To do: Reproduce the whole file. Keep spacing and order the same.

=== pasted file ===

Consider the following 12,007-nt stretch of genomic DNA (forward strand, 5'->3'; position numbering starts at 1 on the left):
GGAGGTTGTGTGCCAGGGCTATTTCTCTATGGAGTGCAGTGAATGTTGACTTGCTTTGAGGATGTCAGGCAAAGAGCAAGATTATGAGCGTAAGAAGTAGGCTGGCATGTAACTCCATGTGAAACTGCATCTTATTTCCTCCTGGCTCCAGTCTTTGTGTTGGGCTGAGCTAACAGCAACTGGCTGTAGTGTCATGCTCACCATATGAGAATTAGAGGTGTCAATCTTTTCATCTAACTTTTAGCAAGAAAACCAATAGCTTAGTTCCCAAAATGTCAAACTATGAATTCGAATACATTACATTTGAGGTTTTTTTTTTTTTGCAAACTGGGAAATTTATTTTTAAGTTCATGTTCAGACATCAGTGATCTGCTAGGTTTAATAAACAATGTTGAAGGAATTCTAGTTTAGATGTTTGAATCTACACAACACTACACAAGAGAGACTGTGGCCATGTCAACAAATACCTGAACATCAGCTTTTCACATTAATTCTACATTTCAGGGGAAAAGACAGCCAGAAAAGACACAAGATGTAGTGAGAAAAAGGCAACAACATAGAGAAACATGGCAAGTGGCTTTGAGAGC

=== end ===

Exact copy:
Consider the following 12,007-nt stretch of genomic DNA (forward strand, 5'->3'; position numbering starts at 1 on the left):
GGAGGTTGTGTGCCAGGGCTATTTCTCTATGGAGTGCAGTGAATGTTGACTTGCTTTGAGGATGTCAGGCAAAGAGCAAGATTATGAGCGTAAGAAGTAGGCTGGCATGTAACTCCATGTGAAACTGCATCTTATTTCCTCCTGGCTCCAGTCTTTGTGTTGGGCTGAGCTAACAGCAACTGGCTGTAGTGTCATGCTCACCATATGAGAATTAGAGGTGTCAATCTTTTCATCTAACTTTTAGCAAGAAAACCAATAGCTTAGTTCCCAAAATGTCAAACTATGAATTCGAATACATTACATTTGAGGTTTTTTTTTTTTTGCAAACTGGGAAATTTATTTTTAAGTTCATGTTCAGACATCAGTGATCTGCTAGGTTTAATAAACAATGTTGAAGGAATTCTAGTTTAGATGTTTGAATCTACACAACACTACACAAGAGAGACTGTGGCCATGTCAACAAATACCTGAACATCAGCTTTTCACATTAATTCTACATTTCAGGGGAAAAGACAGCCAGAAAAGACACAAGATGTAGTGAGAAAAAGGCAACAACATAGAGAAACATGGCAAGTGGCTTTGAGAGC